Holly R. Fisher
Holly Fisher's route to conservative internet stardom began in the parking lot of a mall in Barboursville, West Virginia.
Fisher, a mother of three, told Business Insider she was driving through the local Chick-fil-A with her husband when he noticed the "totally right winger" combination of the Pro-Life shirt she was wearing and the Chick-fil-A cup in her hand.
The couple added the Hobby Lobby store across the parking lot as the backdrop, and the conservative trifecta was complete. They took a picture for Fisher to post to her Twitter followers and sent it out July 1, one day after the Hobby Lobby Supreme Court ruling, which determined privately held corporations could not be mandated to provide contraception for their employees.
— Holly Fisher (@HollyRFisher) July 1, 2014
The tweet went viral. Fisher, who works as a political consultant on local campaigns, had been tweeting and blogging about her views for years, and she already had more than 20,000 followers, but the Hobby Lobby tweet caused her online persona to explode in popularity. Fisher more than doubled her online audience after the post and, as of this writing, she had more than 46,500 followers.
On July 4, Fisher tweeted again. This post, Fisher says, finished the job of the first. The caption says it all:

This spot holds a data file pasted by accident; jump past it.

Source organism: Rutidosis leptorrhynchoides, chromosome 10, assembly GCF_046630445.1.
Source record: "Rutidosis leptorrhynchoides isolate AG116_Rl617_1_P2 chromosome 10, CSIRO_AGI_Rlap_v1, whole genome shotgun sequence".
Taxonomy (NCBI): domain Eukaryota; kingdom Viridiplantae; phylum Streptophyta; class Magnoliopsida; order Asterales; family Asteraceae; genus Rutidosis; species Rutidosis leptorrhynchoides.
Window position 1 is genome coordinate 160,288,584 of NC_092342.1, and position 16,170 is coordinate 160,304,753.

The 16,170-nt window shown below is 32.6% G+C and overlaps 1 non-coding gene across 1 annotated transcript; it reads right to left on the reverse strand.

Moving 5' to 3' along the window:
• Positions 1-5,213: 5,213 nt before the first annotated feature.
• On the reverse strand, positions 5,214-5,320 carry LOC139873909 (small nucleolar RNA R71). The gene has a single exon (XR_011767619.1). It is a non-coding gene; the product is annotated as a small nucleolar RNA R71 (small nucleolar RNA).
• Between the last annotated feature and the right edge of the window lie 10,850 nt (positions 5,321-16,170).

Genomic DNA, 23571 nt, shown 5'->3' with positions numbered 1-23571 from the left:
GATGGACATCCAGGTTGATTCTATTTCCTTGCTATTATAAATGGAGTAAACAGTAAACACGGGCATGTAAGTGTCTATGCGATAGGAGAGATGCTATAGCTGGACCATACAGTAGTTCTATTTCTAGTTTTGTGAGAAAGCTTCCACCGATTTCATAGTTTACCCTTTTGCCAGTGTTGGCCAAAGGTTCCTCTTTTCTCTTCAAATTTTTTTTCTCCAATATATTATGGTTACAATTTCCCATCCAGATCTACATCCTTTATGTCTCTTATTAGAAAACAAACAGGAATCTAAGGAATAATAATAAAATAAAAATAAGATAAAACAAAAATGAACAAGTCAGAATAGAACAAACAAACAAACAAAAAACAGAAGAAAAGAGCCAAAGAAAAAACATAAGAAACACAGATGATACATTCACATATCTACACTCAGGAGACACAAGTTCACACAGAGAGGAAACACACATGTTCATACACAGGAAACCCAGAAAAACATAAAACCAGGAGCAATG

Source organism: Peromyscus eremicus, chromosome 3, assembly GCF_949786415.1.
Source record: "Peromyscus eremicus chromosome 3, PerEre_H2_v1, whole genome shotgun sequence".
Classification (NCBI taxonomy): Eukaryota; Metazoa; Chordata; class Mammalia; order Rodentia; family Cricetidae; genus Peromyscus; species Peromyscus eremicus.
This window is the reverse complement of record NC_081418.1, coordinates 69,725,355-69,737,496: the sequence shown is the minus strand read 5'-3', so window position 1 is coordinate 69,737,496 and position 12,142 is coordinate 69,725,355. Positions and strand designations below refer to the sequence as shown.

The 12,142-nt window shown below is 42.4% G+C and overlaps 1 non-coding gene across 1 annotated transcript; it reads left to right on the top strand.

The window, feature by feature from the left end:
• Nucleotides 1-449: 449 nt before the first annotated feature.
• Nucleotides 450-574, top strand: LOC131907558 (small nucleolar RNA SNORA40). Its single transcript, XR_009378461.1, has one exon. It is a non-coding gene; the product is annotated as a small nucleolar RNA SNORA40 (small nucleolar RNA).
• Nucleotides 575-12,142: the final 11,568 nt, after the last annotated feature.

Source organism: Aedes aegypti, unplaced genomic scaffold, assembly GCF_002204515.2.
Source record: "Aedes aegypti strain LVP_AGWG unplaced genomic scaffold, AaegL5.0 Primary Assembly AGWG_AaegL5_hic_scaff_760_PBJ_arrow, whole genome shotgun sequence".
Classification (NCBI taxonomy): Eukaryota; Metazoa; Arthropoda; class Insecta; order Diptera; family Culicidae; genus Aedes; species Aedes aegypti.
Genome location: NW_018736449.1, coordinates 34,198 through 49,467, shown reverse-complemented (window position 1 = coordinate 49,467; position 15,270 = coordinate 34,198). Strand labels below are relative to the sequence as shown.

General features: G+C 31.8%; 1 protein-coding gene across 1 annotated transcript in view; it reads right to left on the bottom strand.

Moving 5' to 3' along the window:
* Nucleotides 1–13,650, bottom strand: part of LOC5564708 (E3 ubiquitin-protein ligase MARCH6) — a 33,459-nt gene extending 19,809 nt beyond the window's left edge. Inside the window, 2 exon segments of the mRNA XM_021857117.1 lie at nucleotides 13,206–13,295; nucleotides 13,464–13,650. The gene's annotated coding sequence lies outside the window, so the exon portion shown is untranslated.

— Holly Fisher (@HollyRFisher) July 4, 2014
Both the right and the left reacted to Fisher's posts. Liberals dubbed her "the new face of the American Taliban," "jihad Barbie" and "Hobby Lobby mega-troll," among other monikers, and conservatives created the hashtag #IStandWithHolly, which has been used more than 4,000 times since the media craze began. Fisher also launched a media blitz, appearing on NRA News and Fox & Friends, among others. She told Business Insider she had been approached with other TV offers and even encouraged to run for office.
After suddenly finding herself in the spotlight, Fisher told radio host Joe Pagliarulo she thought it "would be a funny little thing with [her] Twitter followers, but ... never thought this would happen." However, Fisher's instant celebrity might not be a surprise to longtime observers of the political landscape. Fisher rode into the spotlight atop a wave of digital conservative activism that has been surging for some time.
Erick Erickson, host of the Erick Erickson show and Editor-In-Chief of RedState.com, has seen the trend firsthand. He told Business Insider that when RedState, now a popular conservative news site, launched a decade ago, the company struggled to "build an online community of conservative activists." Since then, things have changed, and Erickson now sits atop a veritable blog empire that, according to the analytics site Quantcast, has more than 1.3 million readers each month.